Arguably the best in the series gets the remake treatment.
Dust off your 3DS because Nintendo is giving players a reason to put down that Switch and grab the dual screened portable for one more romp. Over the last few years we’ve seen facelifts to the Mario & Luigi series on the 3DS, but Nintendo decided to save perhaps the best in the series for last, finally giving us the timeless wonder, Bowser’s Inside Story.
Whether you’re new to the series or somehow missed out on Bowser’s Inside Story when it originally released, there’s no better time to jump in. It’s known to many as the best entry in the series, delivering some of the finest dialogue and prominently features the big bad Bowser. Bouncing between taking control of Bowser in the overworld and both Mario and Luigi within his gut offers some truly clever moments throughout the adventure. Partaking in a rhythm minigame to help beef up Bowser’s arms to toss a castle was not only comical, but just downright fun. Combat continues to revolve around the action commands found in previous installments, but with the addition of a third teammate some new options open up. While the three don’t directly work together, certain situations allow Bowser to inhale enemies, giving him the aid of Mario and Luigi’s firepower within his body. I’m continuously impressed with the balance between play styles which helps to keep the pacing solid and the gameplay fresh.
If you’ve been following the other updated version to the series, you’ll have a pretty good idea of what’s in store. Updated visuals, music, and an addition of a new mode, this time around called Bowser Jr’s Journey. This new mode plays drastically different than the main story, delivering a nice change of pace. However its passive nature might not be for everyone, but if it does land its hooks in, there is plenty to keep you busy. The story runs parallel to the main game’s events, giving you a glimpse at how some story elements come to fruition, which I find to be both interesting and charming.
When it comes to the gameplay it revolves around a rock, paper, scissor attack triangle. Ranged units have the advantage over flying units, flying have the upperhand against melee, and melee will do better against ranged. Understanding this is immensely important because the goal is to take our the enemy squads leader before losing your own. The best way to ensure that happens is to evaluate what enemy types each battle presents and counteracting it with the proper units. Once your team is selected and the battle begins, minions will automatically attack one another as you watch how it plays out on the battlefield.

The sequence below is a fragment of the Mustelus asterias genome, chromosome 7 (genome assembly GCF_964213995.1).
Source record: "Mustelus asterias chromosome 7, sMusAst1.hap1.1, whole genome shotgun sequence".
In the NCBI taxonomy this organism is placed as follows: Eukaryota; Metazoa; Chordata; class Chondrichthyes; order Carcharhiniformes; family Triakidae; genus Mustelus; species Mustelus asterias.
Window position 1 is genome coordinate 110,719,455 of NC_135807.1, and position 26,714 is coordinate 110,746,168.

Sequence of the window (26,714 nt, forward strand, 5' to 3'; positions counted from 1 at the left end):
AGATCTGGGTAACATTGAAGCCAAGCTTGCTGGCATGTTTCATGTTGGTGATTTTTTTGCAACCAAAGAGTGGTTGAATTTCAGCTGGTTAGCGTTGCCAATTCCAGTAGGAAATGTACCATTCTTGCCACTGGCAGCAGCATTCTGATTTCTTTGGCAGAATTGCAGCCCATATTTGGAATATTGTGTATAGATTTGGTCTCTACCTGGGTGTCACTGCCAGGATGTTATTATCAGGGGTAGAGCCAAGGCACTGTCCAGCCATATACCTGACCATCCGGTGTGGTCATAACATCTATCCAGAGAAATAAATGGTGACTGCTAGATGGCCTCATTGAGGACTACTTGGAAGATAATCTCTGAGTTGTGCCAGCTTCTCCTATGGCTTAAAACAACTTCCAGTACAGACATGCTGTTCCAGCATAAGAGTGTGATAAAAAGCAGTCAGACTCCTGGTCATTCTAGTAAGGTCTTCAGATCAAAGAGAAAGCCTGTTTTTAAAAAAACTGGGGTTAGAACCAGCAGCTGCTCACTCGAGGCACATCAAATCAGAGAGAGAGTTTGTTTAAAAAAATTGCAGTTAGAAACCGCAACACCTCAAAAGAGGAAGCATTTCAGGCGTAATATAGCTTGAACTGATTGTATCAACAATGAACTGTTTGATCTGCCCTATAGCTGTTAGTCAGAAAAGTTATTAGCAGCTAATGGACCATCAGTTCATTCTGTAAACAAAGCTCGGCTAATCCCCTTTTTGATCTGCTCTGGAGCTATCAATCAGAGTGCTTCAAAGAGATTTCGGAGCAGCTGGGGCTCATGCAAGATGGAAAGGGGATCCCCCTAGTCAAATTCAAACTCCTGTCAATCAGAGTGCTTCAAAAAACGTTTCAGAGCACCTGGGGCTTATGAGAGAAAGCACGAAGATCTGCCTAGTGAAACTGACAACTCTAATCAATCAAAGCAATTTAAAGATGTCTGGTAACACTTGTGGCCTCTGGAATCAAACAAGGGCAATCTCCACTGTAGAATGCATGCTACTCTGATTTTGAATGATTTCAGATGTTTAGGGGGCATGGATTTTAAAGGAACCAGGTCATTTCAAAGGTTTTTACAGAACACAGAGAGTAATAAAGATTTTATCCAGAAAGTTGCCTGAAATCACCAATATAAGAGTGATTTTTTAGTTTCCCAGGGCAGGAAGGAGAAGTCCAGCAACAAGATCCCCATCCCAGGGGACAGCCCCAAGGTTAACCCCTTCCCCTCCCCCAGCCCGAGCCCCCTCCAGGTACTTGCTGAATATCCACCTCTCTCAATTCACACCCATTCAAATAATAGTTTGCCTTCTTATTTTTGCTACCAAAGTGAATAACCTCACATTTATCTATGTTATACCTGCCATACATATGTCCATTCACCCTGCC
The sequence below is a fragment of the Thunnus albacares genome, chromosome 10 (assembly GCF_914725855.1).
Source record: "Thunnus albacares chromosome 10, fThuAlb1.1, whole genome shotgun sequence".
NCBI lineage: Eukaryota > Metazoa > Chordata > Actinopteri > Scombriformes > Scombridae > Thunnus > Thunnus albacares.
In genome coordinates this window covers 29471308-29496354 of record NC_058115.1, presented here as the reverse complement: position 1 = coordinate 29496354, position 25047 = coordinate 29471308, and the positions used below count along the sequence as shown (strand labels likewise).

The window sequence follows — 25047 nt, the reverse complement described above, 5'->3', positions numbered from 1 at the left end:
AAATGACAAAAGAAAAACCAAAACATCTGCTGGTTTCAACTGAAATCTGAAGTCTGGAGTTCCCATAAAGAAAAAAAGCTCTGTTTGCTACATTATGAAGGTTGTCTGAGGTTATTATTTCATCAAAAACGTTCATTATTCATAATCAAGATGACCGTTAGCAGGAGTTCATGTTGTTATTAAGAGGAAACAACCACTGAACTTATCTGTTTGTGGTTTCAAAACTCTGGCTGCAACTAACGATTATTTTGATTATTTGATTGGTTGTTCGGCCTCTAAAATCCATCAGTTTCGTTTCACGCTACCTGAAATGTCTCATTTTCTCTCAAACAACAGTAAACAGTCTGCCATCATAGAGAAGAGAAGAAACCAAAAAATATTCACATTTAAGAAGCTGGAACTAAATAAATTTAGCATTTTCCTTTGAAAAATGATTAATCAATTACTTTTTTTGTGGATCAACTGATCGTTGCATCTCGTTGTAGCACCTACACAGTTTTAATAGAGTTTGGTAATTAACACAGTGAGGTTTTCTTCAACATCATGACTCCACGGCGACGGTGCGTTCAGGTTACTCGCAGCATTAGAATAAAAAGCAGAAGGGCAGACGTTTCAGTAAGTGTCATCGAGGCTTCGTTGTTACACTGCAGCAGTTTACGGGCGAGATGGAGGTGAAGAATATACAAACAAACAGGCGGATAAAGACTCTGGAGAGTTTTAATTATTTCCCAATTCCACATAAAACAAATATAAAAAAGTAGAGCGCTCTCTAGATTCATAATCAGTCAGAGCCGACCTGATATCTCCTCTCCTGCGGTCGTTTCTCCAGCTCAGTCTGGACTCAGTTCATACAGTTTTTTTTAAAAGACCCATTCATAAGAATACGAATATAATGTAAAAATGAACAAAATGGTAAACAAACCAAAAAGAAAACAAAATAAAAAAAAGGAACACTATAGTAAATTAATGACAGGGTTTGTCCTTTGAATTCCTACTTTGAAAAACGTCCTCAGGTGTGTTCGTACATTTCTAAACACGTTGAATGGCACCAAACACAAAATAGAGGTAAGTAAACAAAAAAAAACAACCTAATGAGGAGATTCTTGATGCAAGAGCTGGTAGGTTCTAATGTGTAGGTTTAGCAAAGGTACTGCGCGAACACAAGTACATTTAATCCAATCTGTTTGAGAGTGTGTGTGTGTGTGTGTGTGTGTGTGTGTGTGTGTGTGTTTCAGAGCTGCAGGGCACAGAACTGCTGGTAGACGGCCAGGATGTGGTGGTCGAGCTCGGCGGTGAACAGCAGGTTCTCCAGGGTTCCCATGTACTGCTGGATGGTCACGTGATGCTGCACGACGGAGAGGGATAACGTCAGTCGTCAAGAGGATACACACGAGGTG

Don’t worry though, there is some player agency when it comes to captain abilities. Abilities such as rallying your team or cancelling out an enemy special attack give you a big advantage, but these actions are limited. There’s also action commands that pop up on the field of play, helping you dish out big damage to enemies. The player’s actions are minimal, but do certainly help sway the tide of battle. I found this mode to be oddly addicting, as you level up your units and push through the seemingly endless battles. They do become a bit tedious after a while and some grinding might be needed on occasion. I found this mode to be best enjoyed in smaller chunks or while watching TV or listening to podcasts.
Mario & Luigi Bowser’s Inside Story has often been regarded as the best entry in the series and with this release it breathes new life into a classic. With the addition of Bowser Jr’s Journey, it dishes up hours of fun on top of the already excellent base game. As I progress towards the end, I’m finding myself gleefully enjoying the trip as much as I did when it was originally released nearly a decade ago.